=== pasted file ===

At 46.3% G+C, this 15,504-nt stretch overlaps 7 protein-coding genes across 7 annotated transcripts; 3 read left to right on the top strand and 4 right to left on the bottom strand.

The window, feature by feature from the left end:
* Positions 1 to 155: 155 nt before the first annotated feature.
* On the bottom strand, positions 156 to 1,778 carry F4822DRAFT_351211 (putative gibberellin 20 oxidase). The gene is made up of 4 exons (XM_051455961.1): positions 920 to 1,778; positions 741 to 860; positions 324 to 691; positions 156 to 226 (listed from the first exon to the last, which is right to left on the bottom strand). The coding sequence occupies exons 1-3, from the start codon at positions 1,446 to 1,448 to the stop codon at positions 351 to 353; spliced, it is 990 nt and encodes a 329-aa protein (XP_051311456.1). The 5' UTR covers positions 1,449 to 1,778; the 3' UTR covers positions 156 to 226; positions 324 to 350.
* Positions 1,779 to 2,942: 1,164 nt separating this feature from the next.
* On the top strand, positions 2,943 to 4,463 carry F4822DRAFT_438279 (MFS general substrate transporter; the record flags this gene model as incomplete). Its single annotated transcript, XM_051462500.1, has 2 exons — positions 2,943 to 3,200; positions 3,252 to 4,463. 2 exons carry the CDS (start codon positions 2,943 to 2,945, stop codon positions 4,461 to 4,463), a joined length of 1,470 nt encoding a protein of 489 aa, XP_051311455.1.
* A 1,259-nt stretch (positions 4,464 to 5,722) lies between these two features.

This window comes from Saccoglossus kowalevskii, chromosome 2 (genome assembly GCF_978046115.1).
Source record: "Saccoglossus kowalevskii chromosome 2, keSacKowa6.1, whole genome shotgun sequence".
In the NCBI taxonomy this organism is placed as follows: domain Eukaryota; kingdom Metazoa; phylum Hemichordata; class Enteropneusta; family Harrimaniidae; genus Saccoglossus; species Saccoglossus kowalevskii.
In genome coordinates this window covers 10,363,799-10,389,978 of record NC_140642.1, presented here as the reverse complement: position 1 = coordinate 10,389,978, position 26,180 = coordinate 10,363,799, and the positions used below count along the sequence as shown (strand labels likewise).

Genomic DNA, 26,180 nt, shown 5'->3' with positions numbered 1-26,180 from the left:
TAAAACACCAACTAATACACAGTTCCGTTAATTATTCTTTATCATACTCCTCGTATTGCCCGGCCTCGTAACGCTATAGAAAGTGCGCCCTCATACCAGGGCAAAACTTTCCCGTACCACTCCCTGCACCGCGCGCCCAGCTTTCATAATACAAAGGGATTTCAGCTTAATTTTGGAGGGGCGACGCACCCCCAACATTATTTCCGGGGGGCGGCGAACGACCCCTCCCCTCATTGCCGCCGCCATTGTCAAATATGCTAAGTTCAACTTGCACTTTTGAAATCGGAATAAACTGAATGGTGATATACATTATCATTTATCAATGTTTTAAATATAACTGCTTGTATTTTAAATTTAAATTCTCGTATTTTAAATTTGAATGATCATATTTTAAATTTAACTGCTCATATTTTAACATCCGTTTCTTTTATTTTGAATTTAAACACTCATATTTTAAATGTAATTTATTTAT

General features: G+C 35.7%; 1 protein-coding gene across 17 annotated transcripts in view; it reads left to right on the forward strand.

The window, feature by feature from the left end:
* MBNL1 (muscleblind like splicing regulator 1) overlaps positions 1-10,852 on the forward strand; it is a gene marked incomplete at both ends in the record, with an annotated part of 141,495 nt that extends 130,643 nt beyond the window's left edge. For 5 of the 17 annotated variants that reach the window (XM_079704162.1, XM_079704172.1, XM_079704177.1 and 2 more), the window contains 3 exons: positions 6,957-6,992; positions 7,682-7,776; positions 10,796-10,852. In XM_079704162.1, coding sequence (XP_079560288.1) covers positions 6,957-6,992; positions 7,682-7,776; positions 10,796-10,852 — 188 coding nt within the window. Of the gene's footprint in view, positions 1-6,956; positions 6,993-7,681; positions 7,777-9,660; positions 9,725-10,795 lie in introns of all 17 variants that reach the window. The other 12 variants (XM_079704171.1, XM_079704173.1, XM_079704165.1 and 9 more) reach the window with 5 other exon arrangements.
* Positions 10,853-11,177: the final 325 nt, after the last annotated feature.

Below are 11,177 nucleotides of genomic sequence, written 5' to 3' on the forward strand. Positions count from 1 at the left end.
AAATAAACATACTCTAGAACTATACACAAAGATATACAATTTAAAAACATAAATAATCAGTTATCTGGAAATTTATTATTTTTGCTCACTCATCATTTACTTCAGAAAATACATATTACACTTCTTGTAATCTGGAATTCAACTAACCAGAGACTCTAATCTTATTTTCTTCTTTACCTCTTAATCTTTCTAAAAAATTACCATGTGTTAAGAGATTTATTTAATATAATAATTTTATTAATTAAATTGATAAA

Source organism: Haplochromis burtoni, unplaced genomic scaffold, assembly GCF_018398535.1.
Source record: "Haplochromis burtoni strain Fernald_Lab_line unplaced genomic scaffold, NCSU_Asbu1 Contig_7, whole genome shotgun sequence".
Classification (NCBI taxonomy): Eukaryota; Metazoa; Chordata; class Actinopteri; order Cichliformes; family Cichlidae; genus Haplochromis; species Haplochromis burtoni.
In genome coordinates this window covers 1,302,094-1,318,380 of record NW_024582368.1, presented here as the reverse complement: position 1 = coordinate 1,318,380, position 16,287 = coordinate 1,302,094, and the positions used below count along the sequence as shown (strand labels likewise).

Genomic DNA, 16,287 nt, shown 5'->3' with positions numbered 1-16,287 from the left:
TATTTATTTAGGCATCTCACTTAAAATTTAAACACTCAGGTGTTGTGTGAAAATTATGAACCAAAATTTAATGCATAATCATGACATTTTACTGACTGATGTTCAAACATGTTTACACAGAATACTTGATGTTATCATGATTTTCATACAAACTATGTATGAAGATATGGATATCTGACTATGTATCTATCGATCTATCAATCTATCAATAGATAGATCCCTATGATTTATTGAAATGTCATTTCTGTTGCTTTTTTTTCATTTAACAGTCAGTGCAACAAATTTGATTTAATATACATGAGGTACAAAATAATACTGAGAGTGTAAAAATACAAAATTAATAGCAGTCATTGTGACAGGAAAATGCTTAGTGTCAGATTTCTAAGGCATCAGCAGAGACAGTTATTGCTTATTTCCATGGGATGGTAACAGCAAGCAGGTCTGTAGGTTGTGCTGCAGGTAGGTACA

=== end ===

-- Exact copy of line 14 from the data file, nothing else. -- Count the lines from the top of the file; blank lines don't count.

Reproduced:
General features: G+C 35.7%; 1 protein-coding gene across 17 annotated transcripts in view; it reads left to right on the forward strand.